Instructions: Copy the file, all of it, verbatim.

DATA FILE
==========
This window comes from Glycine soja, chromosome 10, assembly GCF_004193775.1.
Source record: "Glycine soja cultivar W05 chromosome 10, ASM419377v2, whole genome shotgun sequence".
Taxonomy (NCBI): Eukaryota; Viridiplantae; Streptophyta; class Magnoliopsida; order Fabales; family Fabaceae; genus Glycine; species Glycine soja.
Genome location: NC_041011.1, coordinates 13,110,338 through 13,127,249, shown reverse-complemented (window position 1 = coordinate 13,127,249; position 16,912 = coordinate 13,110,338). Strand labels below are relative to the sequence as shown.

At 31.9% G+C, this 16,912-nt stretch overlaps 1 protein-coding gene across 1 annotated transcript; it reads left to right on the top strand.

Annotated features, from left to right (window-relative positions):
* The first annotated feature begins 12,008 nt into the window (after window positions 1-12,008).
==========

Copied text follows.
This window comes from Glycine soja, chromosome 10, assembly GCF_004193775.1.
Source record: "Glycine soja cultivar W05 chromosome 10, ASM419377v2, whole genome shotgun sequence".
Taxonomy (NCBI): Eukaryota; Viridiplantae; Streptophyta; class Magnoliopsida; order Fabales; family Fabaceae; genus Glycine; species Glycine soja.
Genome location: NC_041011.1, coordinates 13,110,338 through 13,127,249, shown reverse-complemented (window position 1 = coordinate 13,127,249; position 16,912 = coordinate 13,110,338). Strand labels below are relative to the sequence as shown.

At 31.9% G+C, this 16,912-nt stretch overlaps 1 protein-coding gene across 1 annotated transcript; it reads left to right on the top strand.

Annotated features, from left to right (window-relative positions):
* The first annotated feature begins 12,008 nt into the window (after window positions 1-12,008).